January 19, 2011
Appearing in this week’s New Scientist (15 January 2011, pp 20-21) is a story with the provocative title: “Rise of the Robot Astronomers.” The story places a great deal of emphasis on the growing role of Artificial Intelligence for the detection of transients and for the automated detection of outliers indicative of rarer objects such as quasars and the role of automated telescopes to support rapid follow-up imaging and analysis. Here are some of the highlights:
- Forthcoming sky surveys such as the LSST will detect 100,000 transients every night!
- The Palomar Transit Factory is a successful effort to automate the detection, classification, cross-validation of transient phenomena, as well as supporting triggers for robotic follow-up observations by other observatories.
- The Heterogeneous Telescope Network (HTN) consortium is also working on software languages for communication between multiple robotic observatories including NASA’s SWIFT satellite and the United Kingdom Infrared Telescope (UKIRT) on Mauna Kea, Hawaii. Described as a “chatroom” for robotic telescopes.
- Robotic observatories are also ideal for remote locations. For example, the Himalayan Chandra Telescope (HCT) operates at 4500m altitude and is part of the COSMOGRAIL (Cosmological Monitoring of Gravitational Lenses) initiative.
Here is a brief video describing the Palomar Transient Factory and how discoveries and follow-up observations are coordinated across sites around the world. To date, the PTF has discovered nearly 1,000 supernovae.
September 2, 2010
Iconic optical image of the Eagle Nebula taken by the Hubble Space Telescope, showing the ‘elephant trunk’ columns protruding from the molecular cloud, illuminated by nearby young stars, but with the youngest objects buried inside. Right: SCUBA image at 450 μm showing thermal dust emission, unveiling the cold cores where the earliest stages of star formation can be studied. (Image and text from Scott et al., 2010 - see below)
The study of the Universe at submillimeter wavelengths (200 μm to 1 mm) enables astronomers to study cold dusty regions such as are found around newly forming star systems in both the Milky way and other galaxies. Though shrouded in debris disks, submillimeter astronomy can probe deep within to study the underlying sources of thermal radiation. Recently, Scott et al. posted a review of submillimeter astronomy in support of the Canadian Long Range Plan (Canada’s version of the Decadal Survey). They write:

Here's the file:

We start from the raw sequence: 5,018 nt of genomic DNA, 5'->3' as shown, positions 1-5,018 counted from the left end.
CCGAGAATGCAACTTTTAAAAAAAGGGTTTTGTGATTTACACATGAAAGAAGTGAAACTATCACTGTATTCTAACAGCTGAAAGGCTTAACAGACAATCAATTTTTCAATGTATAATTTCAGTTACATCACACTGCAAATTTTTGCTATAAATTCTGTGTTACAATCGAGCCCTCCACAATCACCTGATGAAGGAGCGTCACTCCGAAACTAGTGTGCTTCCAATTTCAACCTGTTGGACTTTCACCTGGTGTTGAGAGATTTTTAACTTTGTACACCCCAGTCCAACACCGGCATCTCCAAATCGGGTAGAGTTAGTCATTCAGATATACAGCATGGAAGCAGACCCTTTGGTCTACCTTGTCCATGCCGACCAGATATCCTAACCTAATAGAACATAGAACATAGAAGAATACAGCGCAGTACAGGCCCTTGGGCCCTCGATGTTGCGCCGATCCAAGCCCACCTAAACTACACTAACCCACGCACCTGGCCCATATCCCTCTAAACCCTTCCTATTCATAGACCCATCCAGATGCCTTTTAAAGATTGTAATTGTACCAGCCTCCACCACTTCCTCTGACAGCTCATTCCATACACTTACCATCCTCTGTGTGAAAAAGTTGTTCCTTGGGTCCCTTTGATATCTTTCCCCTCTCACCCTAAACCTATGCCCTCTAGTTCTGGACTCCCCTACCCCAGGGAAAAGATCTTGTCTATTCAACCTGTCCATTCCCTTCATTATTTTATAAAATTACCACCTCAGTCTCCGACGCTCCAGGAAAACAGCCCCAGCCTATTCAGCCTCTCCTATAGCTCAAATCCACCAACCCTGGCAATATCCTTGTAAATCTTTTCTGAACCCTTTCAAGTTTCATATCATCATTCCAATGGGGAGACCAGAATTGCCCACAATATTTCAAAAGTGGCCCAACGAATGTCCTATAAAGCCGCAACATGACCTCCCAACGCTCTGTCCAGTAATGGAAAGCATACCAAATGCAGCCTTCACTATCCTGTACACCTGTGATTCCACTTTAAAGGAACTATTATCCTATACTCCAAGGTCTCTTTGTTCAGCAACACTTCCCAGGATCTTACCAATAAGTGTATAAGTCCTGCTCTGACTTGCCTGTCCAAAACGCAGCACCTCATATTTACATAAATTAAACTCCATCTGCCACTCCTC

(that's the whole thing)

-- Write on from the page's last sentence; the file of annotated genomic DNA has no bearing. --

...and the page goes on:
A full grasp of galaxy evolution requires understanding star formation in detail, but there are still many unsolved issues in the star formation problem. The youngest stars form in dusty cores – findnig them demands wide submm surveys, with high resolution continuum and spectroscopic follow-up to probe accretion, outflows and disks….Details of the formation, structure and evolution of stars and thstellar systems are still poorly understood, largely because of the physical complexity, involving accretion, atomic and molecular cooling, astrochemistry, dynamics, and magnetic fields. Theoretical modelling struggles to keep pace with the quality of the data, and observations must erach the scale of the protostars themselves – ultimately requiring space-based interferometers.
The paper further describes the role of the James Clerk Maxwell Telescope (JCMT) in supporting a broad range of submm survey initiatives, and touches briefly upon some of the unique computational challenges for map-making at submm wavelengths.
August 31, 2010
In Science Magazine this week (27 August 2010, Vol 329) an essay appears by M. Jordan Raddick and Alexander Szalay (Johns Hopkins) emphasizing the Sloan Digital Sky Survey (SDSS) as an educational tool. They point out, for example, a number of the educational features of the SDSS web site including:
- Providing an introduction to the science enabled by the survey
- Enabling web-enabled public access via SkyServer, including a collaborative analysis feature that I was not aware of called CasJobs.
- The availability of projects and tutorials aimed at students in middle school through college.
- The use of SDSS data in Microsoft’s World Wide Telescope, Google Sky, and as the image data source for citizen science projects like Galaxy Zoo.
Raddick and Szalay write:
SkyServer tools allow students, teachers, and the public to view astronomy data. SkyServer projects allow learners to use these data to recreate famous discoveries in modern astronomy, such as detecting the expansion of the universe. Other interfaces, such as Google Sky and World Wide Telescope, permit the public to view SDSS data in relation to other astronomical data sets. Galaxy Zoo allows online volunteers to contribute to the advancement of science. Together, these sites are tapping into the hunger and enthusiasm of members of the general public to engage with scientific research, and are helping to make science more democratic.
For this work, they have been awarded this month’s winner of Science Magazine’s Spore* Series for Online Resources in Education for which they are deserving wholehearted congratulations!